Toxic Algae Blooms Becoming More Of A Danger To Humans And Marine Animals

At the beginning of spring 2016, something began growing in the vast depths of Florida’s Lake Okeechobee, the third largest natural freshwater lake in the U.S. The water began to fester and putrefy, slowly changing in hue from blue to a rancid green, its waves now viscous and sordid. Above the water, a palpable smell hung in the air, most similar to the pungent stench of decaying flesh. And while the lake rotted, enormous amounts of rain poured over central Florida, causing the water levels in Lake Okeechobee to rise above those that could be safely contained by an aging earthen dike, built 80 years ago to hold back the floodwaters.

So the Army Core of Engineers, the organization tasked with managing waterways within the U.S., faced a difficult decision: allow the water to continue rising and risk the danger of flooding to local communities, or open the floodgates and let the contaminated water flow through rivers out to estuaries and the sea. The Army Core choose the latter, which seemed to be the least of two evils.  But now, the green effluence that began slopping at the shores of Okeechobee months ago has grown into a natural disaster that can be seen from space.

Toxic Algal Blooms

The cause of the green water is the growth of single-celled organisms known as cyanobacteria (sometimes incorrectly called blue-green algae). Florida, as well as several other states and countries in other parts of the world, have a repeated history of these “algal” blooms, which can have serious negative effects on humans and the environment. Cyanobacteria produce several toxins that, if ingested by humans or animals, can cause symptoms as mild as a skin rash and as severe as death. They’re also thought to be linked with the development of neurological disorders like Alzheimer’s disease and ALS in some people. When the cyanobacteria infestation begins to die off, it’s degraded by bacteria, significantly increasing the amount of respiration in a given body of water. Consequently, dissolved oxygen levels decrease, causing massive fish kills through asphyxiation.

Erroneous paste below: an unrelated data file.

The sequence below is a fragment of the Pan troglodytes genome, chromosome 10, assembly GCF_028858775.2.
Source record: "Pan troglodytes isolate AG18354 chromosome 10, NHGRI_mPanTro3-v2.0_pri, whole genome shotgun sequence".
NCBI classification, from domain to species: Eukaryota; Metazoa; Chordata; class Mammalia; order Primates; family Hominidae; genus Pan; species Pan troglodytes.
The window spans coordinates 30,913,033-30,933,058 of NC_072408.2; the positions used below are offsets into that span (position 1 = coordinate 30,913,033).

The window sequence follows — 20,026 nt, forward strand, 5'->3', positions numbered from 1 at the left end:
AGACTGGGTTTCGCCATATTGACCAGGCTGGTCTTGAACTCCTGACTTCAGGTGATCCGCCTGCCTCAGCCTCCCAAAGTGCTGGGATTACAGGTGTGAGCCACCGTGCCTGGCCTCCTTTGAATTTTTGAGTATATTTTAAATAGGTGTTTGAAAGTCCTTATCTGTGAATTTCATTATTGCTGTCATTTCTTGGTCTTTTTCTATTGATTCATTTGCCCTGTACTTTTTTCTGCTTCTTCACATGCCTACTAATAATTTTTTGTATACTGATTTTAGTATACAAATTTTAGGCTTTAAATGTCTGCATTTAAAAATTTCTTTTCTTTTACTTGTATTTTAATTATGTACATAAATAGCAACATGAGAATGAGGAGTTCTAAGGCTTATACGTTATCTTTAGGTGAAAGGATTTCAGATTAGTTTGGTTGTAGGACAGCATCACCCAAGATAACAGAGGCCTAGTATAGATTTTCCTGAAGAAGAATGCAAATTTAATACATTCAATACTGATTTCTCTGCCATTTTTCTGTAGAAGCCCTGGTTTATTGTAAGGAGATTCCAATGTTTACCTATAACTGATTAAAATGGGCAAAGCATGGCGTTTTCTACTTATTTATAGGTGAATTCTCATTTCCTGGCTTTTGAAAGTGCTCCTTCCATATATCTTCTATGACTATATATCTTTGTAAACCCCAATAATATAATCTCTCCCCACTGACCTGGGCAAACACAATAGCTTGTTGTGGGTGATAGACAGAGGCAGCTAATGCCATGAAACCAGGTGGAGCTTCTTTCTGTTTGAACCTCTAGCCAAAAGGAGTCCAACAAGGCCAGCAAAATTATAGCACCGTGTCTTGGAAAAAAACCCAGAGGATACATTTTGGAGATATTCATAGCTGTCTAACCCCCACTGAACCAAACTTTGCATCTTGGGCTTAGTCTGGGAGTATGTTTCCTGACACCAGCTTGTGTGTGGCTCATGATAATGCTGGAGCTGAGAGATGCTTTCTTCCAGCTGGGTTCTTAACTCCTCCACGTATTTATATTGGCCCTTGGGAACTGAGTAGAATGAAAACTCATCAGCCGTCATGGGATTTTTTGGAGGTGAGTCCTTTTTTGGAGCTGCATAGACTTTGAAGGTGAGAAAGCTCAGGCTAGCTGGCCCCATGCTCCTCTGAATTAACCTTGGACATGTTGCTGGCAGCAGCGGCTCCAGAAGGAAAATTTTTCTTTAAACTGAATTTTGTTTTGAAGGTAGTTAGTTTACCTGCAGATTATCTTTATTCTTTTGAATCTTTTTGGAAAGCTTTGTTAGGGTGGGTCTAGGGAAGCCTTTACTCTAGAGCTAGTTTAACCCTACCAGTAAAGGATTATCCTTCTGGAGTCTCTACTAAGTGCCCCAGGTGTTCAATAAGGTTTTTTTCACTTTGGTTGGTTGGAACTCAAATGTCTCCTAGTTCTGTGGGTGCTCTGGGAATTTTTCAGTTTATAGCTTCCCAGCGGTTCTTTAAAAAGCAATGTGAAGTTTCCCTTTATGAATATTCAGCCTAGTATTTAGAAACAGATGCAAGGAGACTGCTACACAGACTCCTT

The Cause  – and Our Food System

Cyanobacteria naturally occur in small numbers in freshwater lakes and streams. They’re autotrophic, meaning they make their own energy from the sun and were actually the first organisms to ever photosynthesize; without them, it’s likely that life on Earth would look very different from what it does today. The problem comes when run-off from agricultural fields, cow pastures, and urban areas accumulates in large bodies of water.

Phosphorous, in particular, is a limiting nutrient for the uncontrolled growth of cyanobacteria, and a lot of it makes its way into Lake Okeechobee from various sources; even rainwater has some dissolved phosphorus in it, but much of it comes from human activity. The watershed to the north of the lake, some 5,400 square miles, is dotted with dairy farms and cattle ranches, as well as a lot of people. In fact, the number of residents that live in the watershed area, which starts just south of Orlando, has more than doubled in size in the last 35 years, from about 1 million to 2.6 million people.